# Calculations of elements of machine design

CALCULATIONS OF ELEMENTS OF MACHINE DESIGN

CONTENTS
-    The Factor of Safety
-    Working Strength of Bolts
-    Flange Bolts
-    Formulas for Designing Riveted Joints
-    Calculating the Strength of a Mouthpiece Ring and Cover
-    Keys and Keyways
-    Toggle-joints

Machinery's reference series, The industrial press, New York, 1910

Calculations of elements of machine design

THE FACTOR OF SAFETY

It is the custom among most firms engaged in the designing of machinery to settle upon certain stresses as proper for given materials in given classes of work. These stresses are chosen as the result of many years of experience on their own part, or of observation of the successful experience of others, and so long as the quality of the material remains unchanged, and the service does not vary in character, the method is eminently satisfactory.

Progress, however, brings up new service, for which precedent is lacking, and materials of different qualities, either better or cheaper, for which the safe working stresses have not been determined, and the designer is compelled to determine the stress proper for the work in hand by using a so-called "factor of safety" The name "factor of safety" is misleading for several reasons. In the first place, it is not a factor at all, from a mathematical point of view, but is in its use a divisor, and in its derivation a product. In order to obtain the safe working stress, we divide the ultimate strength of the material by the proper "factor of safety," and in order to obtain this factor of safety we multiply together several factors, which, in turn, depend upon the qualities of the material, and the conditions of service. So our factor of safety is both a product and a divisor, but it is not a factor. Then again, we infer, naturally, that with a factor of twelve, say, we could increase the load upon a machine member to twelve times its ordinary amount before rupture would occur, when, as a matter of fact, this is not so, at least not in a machine with moving parts, sometimes under load, and sometimes not subjected to working stresses. Still more dangerous conditions are met with when the parts are subjected to load first in one direction, and then in the other, or to shocks or sudden loading and unloading. The margin of safety is, therefore, apparent, not real, and we will hereafter call the quantity we are dealing with the "apparent factor of safety," for the name factor is too firmly fixed in our minds to easily throw it off.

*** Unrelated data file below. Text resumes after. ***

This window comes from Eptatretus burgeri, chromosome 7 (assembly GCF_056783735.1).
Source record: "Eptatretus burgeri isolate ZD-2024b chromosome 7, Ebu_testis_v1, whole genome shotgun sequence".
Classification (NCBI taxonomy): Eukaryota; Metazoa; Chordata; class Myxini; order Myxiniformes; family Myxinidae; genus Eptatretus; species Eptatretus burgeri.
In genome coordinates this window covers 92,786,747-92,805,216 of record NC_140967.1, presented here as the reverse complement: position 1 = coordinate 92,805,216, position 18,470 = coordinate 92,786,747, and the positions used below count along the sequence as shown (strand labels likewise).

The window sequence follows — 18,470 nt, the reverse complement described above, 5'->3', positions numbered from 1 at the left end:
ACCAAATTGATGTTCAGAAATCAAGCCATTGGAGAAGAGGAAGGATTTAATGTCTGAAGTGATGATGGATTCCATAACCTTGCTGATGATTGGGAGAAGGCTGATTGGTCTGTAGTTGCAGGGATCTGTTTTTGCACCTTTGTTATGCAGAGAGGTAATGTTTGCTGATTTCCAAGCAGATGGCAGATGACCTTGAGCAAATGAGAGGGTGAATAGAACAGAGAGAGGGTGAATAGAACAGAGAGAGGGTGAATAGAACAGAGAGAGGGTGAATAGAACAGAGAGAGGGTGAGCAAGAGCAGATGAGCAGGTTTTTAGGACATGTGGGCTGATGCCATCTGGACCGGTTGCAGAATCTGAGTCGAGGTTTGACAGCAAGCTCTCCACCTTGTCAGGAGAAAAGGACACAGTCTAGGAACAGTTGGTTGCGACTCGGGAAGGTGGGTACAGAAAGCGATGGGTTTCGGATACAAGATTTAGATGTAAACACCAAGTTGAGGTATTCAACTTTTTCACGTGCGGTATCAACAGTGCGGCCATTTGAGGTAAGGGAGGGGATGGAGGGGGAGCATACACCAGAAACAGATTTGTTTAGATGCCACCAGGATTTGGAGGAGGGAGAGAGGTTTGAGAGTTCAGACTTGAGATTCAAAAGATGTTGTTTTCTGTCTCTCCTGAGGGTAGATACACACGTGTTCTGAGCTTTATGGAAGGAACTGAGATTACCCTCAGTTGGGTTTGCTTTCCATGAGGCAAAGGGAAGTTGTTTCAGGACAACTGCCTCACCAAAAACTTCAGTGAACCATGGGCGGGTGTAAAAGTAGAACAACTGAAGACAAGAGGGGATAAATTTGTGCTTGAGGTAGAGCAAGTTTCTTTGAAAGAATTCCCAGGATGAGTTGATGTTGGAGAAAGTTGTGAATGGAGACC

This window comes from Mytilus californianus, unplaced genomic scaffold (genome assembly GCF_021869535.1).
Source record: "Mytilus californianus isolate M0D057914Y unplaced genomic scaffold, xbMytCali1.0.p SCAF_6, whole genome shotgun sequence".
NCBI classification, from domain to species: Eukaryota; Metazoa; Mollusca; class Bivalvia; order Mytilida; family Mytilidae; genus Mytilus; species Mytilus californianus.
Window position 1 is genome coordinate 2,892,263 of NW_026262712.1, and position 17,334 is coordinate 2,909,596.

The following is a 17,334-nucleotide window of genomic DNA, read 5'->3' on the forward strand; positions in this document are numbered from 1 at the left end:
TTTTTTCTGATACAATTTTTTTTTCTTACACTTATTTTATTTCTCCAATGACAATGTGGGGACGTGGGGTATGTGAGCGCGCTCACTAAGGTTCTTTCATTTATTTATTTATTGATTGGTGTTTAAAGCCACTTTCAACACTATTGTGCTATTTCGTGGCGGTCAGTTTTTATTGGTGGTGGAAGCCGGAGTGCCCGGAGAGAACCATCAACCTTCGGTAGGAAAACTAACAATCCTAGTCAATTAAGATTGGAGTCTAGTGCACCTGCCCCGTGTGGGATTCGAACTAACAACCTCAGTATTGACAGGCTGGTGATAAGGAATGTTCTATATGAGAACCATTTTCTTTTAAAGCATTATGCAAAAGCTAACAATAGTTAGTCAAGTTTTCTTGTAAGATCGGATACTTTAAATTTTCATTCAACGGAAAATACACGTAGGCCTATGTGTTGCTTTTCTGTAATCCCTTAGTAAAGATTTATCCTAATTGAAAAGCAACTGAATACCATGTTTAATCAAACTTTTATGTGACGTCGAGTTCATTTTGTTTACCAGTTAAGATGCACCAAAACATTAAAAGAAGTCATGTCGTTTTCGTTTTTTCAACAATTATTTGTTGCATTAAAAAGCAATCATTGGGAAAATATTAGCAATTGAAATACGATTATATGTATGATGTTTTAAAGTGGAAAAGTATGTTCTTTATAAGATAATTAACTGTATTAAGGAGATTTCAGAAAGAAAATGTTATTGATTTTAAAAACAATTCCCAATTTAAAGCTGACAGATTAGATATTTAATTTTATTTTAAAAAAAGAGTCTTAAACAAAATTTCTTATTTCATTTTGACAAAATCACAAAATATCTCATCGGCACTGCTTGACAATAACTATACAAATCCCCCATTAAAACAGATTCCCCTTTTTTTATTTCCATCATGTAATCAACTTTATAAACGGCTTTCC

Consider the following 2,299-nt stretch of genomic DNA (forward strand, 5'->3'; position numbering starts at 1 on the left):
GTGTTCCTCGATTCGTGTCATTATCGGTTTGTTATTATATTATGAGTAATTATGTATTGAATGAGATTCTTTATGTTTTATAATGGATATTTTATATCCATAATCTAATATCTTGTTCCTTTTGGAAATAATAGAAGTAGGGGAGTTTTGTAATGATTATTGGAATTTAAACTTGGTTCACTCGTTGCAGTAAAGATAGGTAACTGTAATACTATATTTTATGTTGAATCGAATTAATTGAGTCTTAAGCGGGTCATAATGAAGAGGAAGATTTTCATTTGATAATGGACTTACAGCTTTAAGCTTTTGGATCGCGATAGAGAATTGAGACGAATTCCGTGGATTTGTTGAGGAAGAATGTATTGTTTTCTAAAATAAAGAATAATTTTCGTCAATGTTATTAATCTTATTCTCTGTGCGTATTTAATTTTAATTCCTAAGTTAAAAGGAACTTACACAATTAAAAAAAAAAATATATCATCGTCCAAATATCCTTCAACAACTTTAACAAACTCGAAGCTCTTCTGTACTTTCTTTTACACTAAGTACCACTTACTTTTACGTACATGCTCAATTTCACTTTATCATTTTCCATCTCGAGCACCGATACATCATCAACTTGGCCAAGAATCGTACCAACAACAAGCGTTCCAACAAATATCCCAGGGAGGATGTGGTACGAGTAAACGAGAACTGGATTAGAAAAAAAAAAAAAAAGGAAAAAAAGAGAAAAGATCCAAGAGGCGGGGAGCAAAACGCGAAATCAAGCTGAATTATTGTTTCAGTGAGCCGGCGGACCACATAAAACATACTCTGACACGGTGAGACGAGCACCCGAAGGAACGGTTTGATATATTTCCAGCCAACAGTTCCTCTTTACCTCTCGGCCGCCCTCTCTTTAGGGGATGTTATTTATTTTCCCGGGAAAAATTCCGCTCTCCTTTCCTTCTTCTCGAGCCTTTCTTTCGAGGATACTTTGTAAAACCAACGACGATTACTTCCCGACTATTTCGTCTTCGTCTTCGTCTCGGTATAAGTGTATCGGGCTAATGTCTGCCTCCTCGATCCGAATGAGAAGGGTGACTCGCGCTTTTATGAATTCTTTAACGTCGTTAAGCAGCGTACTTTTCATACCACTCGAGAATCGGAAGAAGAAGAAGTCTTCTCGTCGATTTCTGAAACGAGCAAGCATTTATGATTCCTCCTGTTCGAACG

Formula for Factor of Safety

The apparent factor of safety, as has been intimated, is the product of four factors, which for the purpose of our discussion, we will designate as factors a, b, c, and d. Factors & and c, as will appear later, may be, and often are, 1, but none the less they must always be considered and given their proper values. Designating the apparent factor of safety by F, we have then

F = a * b * c * d.

The first of these factors, a, is the ratio of the ultimate strength of the material to its elastic limit. By the elastic limit we do not mean the yield point, but the true elastic limit within which the material is, in so far as we can discover, perfectly elastic, and takes no permanent set. There are several reasons for keeping the working stress within this limit, the two most important being: First, that the material will rupture if strained repeatedly beyond this limit; and second, that the form and dimensions of the piece would be destroyed under the same circumstances. If a piece of wire be bent backward and forward in a vise, we all know that it will soon break. And no matter how little we bend it, provided only that we bend it sufficiently to prevent it from entirely recovering its straightness, it will still break if we continue the operation long enough. And similarly, if the axle of a car, the piston rod of an engine, or whatever piece we choose, be strained time after time beyond its limit of elasticity, no matter how little, it will inevitably break. Or suppose, as is the case with a boiler, that the load is only a steady and unremitting pressure. The yielding of the material will open up the seams, allowing leakage. It will throw the strains upon the shorter braces more then upon the others, thus rupturing them in detail. It is absolutely necessary, therefore, excepting in very exceptional cases, that we limit our working stress to less than the elastic limit of the material.

Among French designers it is customary to deal entirely with the elastic limit of the material, instead of the ultimate strength, and with such a procedure no such factor as we have been discussing would ever appear in the make-up of our apparent factor of safety. Although this method is rational enough, it is not customary outside of France, because many of the materials we use, notably cast iron, and sometimes wrought iron and hard steels, have no definite elastic limit. In any case where the elastic limit is unknown or ill-defined, we arbitrarily assume it to be one-half the ultimate -strength, and factor a becomes 2. For nickel-steel and oil-tempered forgings the elastic limit becomes two-thirds of the ultimate strength, or even more, and the factor is accordingly reduced to 1%.